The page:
dicate the truth of history by transmitting to you the order of General Taylor organizing the expedition, the official report of the engagemene Western armies, would be interrupted and destroyed. Major-General Richard Taylor, then commanding the Western District of Louisiana, fullexandria, and while she was being repaired, information reached General Taylor that the Indianola had run past the Vicksburg batteries, and the control of the river was again wrested from us. General Taylor, whose marvelous energy is well known to all who ever served under him, puof the Mississippi river between Vicksburg and Port Hudson, and General Taylor was able to forward immense supplies to Port Hudson and Vicksbuh other manner as circumstances may direct. By command of Major-General Taylor. E. Surget, A. A. General Major-General R. Taylor's gunMajor-General R. Taylor's gunboat expedition, C. S. S. Webb, thirty miles below Vicksburg, off prize Ironclad Indianola, February 25th, 1863. Maj. E. Surget, A. A. Gen.:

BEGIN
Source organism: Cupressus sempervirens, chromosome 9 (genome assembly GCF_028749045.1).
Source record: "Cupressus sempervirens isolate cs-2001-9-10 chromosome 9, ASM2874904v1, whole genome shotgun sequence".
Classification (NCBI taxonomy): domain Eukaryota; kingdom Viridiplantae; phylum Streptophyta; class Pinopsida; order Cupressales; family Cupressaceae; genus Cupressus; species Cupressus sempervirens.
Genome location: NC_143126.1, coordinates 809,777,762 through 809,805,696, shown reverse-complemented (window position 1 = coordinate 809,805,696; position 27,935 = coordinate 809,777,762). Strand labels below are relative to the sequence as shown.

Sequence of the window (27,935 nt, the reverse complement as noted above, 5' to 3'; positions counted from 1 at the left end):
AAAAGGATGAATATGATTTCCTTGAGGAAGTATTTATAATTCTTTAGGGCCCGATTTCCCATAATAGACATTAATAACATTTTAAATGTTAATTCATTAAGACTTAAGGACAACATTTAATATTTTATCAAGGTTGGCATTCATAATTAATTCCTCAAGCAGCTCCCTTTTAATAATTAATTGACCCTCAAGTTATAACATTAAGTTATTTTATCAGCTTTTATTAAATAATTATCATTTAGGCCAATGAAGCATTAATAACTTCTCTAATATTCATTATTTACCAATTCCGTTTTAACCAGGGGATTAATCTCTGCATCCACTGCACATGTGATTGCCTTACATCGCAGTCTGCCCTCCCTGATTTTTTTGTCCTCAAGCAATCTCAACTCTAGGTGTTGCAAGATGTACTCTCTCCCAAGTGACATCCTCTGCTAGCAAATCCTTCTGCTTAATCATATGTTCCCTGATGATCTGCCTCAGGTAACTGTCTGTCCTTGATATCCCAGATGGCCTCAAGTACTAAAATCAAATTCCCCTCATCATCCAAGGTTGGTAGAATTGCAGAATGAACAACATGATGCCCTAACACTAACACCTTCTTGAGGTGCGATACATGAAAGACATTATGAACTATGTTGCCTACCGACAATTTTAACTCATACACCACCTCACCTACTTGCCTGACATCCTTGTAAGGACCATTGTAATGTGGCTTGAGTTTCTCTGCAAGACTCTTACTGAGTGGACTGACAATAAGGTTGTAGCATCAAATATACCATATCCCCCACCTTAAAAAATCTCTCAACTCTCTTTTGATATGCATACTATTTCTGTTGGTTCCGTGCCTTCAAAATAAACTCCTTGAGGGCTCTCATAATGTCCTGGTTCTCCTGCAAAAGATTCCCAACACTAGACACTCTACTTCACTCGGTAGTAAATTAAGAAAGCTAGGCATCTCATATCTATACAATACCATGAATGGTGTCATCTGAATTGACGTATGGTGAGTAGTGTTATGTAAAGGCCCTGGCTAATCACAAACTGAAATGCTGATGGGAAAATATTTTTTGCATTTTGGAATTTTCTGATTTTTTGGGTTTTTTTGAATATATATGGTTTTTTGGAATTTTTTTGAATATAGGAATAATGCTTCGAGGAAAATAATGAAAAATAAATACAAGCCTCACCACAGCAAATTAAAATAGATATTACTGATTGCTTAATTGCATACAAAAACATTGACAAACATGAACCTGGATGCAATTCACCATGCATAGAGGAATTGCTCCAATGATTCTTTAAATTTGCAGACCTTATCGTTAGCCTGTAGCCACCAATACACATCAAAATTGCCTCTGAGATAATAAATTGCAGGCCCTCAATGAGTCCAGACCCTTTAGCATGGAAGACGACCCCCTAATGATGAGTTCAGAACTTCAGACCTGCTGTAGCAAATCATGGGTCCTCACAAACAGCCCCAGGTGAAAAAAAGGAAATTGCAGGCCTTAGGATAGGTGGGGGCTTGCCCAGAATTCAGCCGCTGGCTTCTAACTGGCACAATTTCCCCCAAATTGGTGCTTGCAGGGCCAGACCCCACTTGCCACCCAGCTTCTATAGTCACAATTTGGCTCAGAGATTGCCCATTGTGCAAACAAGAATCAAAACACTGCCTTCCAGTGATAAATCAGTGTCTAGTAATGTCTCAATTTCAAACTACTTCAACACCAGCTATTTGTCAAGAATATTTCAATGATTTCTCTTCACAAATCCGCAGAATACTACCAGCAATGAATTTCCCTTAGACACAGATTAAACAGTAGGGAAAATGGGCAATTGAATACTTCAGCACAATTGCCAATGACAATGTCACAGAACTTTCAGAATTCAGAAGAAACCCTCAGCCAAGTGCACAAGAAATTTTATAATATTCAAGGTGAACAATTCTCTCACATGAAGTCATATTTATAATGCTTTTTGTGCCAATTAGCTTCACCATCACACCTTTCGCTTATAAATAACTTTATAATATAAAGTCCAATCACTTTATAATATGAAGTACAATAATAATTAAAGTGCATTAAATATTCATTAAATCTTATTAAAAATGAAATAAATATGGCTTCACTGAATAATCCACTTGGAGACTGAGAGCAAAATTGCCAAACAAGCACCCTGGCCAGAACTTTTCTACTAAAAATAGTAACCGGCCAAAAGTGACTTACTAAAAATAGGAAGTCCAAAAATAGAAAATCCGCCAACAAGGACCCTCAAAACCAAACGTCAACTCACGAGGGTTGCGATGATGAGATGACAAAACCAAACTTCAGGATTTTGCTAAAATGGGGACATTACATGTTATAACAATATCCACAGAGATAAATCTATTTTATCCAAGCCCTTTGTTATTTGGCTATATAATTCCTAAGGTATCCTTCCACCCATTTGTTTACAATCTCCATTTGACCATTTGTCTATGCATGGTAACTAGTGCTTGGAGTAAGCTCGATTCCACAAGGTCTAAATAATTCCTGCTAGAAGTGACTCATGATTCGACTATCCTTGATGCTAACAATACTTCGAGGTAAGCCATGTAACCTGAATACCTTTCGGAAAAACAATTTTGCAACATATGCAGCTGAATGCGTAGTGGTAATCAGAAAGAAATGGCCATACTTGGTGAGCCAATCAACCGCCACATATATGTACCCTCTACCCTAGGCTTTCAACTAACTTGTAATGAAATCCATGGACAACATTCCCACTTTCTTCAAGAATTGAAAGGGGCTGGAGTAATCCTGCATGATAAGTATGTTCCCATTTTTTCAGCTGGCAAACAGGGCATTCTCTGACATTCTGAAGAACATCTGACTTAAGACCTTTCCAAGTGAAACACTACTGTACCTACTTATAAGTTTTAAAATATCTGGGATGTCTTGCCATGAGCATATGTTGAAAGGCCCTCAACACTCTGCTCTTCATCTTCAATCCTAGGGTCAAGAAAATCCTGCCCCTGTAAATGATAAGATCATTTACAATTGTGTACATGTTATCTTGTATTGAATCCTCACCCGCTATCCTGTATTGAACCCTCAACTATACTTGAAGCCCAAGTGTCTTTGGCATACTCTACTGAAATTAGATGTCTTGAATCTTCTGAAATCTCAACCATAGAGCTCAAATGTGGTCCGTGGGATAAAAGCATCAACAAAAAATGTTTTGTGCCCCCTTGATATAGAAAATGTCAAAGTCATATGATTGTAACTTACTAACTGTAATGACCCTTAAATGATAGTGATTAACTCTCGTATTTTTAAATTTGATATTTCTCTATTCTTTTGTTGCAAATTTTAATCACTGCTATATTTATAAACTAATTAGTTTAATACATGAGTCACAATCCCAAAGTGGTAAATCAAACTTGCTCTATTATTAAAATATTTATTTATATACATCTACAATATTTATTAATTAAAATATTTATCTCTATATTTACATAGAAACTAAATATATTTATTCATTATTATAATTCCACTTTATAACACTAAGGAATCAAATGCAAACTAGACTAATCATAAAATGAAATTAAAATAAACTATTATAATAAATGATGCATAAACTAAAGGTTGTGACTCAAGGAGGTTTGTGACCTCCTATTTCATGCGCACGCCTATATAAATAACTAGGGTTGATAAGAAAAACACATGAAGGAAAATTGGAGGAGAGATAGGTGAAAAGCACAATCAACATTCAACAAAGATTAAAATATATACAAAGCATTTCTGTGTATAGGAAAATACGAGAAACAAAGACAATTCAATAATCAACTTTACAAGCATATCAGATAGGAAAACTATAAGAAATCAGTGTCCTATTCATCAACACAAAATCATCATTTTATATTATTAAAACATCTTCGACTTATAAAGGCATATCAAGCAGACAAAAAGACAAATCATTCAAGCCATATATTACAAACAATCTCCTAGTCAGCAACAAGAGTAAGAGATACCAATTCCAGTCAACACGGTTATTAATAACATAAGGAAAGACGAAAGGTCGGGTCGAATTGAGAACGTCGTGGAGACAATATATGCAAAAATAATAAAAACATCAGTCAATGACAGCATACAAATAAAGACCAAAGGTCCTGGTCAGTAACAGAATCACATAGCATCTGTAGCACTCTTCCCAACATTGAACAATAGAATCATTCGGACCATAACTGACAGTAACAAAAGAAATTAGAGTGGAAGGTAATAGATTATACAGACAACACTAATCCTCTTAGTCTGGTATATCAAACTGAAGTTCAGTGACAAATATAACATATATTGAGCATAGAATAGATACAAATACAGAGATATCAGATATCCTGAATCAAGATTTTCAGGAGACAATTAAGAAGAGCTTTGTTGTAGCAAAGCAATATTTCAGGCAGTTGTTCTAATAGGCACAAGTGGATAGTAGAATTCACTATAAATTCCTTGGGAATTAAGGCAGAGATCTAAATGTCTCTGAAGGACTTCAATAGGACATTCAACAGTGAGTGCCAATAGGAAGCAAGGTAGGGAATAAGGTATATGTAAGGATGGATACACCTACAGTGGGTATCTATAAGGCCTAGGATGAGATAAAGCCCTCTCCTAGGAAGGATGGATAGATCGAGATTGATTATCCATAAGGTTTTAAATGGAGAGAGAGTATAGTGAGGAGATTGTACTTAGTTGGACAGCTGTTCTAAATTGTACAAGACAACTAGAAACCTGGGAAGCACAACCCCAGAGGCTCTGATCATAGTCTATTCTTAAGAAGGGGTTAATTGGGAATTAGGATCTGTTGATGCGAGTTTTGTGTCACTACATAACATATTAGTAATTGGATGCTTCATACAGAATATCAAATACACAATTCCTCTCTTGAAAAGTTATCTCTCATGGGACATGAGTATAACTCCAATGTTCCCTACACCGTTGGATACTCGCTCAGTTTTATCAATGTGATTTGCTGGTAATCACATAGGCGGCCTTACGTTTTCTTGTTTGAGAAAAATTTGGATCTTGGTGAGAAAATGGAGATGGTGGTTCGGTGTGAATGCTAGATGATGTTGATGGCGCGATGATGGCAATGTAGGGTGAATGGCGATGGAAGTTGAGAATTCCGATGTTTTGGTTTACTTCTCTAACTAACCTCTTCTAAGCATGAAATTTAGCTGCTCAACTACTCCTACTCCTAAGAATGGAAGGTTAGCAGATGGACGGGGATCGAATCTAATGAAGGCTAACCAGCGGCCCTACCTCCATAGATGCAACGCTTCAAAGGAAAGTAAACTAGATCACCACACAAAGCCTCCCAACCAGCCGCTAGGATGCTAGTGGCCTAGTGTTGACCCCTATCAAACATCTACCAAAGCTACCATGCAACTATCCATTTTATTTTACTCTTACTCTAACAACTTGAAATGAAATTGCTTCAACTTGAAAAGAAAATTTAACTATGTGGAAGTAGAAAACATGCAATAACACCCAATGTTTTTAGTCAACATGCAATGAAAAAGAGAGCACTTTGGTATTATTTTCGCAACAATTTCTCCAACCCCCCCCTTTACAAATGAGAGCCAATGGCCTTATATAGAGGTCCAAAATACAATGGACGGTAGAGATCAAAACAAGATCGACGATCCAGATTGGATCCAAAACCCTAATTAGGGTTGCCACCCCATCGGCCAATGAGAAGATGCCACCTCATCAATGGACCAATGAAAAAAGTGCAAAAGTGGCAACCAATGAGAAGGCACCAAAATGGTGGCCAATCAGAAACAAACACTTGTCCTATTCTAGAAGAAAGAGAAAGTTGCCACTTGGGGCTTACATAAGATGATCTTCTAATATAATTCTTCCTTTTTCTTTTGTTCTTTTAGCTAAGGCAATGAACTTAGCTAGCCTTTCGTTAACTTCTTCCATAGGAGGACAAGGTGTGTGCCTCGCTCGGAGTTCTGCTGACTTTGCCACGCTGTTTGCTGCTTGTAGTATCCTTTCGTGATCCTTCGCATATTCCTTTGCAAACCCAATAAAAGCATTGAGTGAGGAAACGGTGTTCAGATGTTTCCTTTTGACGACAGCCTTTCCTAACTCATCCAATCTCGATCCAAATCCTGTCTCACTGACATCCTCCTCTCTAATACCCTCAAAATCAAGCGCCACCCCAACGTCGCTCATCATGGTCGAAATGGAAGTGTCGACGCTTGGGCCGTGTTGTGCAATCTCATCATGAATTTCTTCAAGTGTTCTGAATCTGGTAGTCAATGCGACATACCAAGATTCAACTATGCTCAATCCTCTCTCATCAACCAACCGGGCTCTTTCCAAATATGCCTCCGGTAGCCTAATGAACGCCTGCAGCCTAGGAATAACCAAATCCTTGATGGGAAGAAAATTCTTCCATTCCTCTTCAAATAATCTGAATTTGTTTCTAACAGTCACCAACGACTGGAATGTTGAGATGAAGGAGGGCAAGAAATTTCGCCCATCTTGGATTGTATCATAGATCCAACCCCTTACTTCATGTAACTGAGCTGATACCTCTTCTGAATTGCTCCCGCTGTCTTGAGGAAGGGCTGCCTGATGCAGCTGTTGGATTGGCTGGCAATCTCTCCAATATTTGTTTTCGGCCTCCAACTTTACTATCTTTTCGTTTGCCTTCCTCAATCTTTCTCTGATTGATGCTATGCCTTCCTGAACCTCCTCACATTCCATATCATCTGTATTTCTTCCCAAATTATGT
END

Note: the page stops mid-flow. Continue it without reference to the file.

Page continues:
Southern Historical Society Papers, Volume 1. (ed. Reverend J. William Jones), Address before the Mecklenburg (N. C.) Historical Society. (search)
roe and Jackson, served each eight years, forty years in all, just one-half the life of the nation. Tyler, Polk, Lincoln and Johnson, served each four years, and Taylor one. Of the twenty-three years under Northern Presidents, John and John Quincy Adams, Van Buren, Pierce and Buchanan, served each four years, and Fillmore three. The second Adams was not the choice of the people, and was elected by the House of Representatives. Mr. Fillmore was elevated by the death of President Taylor. So up to the period of the new kind of voting, the people had really never elected but four Northern men to the Presidency. It is remarkable, too, that the people have e Southern Presidents were re-elected, and all of them were succeeded by Presidents of the same political faith, except perhaps Mr. Polk, who was succeeded by General Taylor, running upon a no party platform. The country endorsed Polk's administration and did not repudiate him, as he declined a renomination. Another curious fact